Advertisements

Dixit Dominus and Coronation Anthems ~ The Geelong Chorale

Sunday, April 29th, Wesley Church, Geelong

Allister Cox conducting the Geelong Chorale and Instrumental Ensemble

For the first concert of 2018, the Geelong Chorale selected one of George Frederick Handel’s most challenging works for choir string orchestra and continuo, and soloists – Dixit Dominus (Psalm 109)This work, composed while Handel was working and studying in Rome, is florid and exacting.  Handel was 22 and was thriving on the chance to experiment with the richness of the Italian baroque.  It is a huge undertaking for the choir, with six very exacting choral movements, punctuated by only two solo movements.  These were sung by Lee Abrahmsen, soprano, and Colm Talbot, alto.  The other soloists were Emily Swanson, soprano, Terence McManus, tenor, and Will Humphreys, bass.  The concert was conducted by Allister Cox, who is also the Musical Director of the Geelong Chorale.  The orchestra of 16 fine musicians was led by Kathryn Buttigieg, with the Chorale’s accompanist Kristine Mellens, playing continuo.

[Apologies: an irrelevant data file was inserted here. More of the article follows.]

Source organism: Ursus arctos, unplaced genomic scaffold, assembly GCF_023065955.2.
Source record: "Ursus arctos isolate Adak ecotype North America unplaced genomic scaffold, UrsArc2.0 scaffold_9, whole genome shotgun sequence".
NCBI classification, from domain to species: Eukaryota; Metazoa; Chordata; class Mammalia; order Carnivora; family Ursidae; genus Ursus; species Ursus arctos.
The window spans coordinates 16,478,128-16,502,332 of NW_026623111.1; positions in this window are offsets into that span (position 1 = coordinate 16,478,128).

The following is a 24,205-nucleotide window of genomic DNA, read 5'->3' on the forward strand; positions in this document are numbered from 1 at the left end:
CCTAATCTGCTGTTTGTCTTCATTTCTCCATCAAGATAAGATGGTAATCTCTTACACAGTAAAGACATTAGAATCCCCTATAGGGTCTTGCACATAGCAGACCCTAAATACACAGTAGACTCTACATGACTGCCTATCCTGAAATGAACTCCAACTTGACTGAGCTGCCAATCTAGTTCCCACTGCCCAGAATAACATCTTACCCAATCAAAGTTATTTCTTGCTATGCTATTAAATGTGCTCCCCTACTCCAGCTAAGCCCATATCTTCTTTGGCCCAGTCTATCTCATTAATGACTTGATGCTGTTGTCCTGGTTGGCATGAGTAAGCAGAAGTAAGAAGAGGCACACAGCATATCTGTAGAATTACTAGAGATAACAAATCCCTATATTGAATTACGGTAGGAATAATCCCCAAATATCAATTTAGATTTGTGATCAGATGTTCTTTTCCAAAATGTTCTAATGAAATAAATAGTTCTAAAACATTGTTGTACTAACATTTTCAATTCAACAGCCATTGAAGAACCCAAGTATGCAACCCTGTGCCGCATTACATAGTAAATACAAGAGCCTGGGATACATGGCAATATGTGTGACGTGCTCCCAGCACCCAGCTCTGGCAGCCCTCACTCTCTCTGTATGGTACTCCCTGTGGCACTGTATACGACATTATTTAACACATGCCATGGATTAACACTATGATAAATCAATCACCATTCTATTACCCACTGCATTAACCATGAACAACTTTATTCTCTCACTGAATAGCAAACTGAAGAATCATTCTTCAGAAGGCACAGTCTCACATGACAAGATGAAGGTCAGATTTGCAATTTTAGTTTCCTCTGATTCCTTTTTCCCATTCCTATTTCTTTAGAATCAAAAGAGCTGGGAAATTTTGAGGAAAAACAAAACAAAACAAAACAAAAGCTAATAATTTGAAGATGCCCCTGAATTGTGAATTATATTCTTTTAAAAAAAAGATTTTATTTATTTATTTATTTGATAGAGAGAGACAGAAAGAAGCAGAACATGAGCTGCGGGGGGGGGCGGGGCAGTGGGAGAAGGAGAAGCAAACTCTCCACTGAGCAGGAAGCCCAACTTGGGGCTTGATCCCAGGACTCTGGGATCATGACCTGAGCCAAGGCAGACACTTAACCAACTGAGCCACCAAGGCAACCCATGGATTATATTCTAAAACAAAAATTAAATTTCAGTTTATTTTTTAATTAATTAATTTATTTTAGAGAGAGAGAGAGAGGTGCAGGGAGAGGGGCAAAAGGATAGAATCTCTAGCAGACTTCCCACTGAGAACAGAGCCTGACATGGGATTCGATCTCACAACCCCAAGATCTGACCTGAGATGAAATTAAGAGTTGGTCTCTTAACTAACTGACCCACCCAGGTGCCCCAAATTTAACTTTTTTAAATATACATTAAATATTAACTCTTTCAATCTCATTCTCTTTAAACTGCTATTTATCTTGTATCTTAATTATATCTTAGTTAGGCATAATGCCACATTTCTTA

The choir, despite sometimes struggling with an extremely high range and intricate counterpoint, showed that it can overcome technical difficulties to make exciting and moving music.  De torrente in via, the second last movement, is an example of emotional intensity, with the men of the choir singing in quiet unison under the soaring counterpoint of two soprano soloists, whose intricate part weaving of clashing seconds, resolves into glorious sonority.  The sopranos were Lee Abrahmsen and Emily Swanson, Lee bringing a warmth of operatic tone, and Emily and incisive clarity and a feeling for Handelian style.  After this quiet movement, the joyous Gloria patri is a celebration of baroque sparkle.  The sopranos in particular are to be complimented on their clean singing of bouncing octaves in the extended Amen section – a precursor of many more to be found in Handel’s more mature works.  Will Humphreys, who is a regular member of the Chorale, it to be congratulated for stepping in at late notice to sing the bass solo, with a fine tone and excellent technique for the very florid music.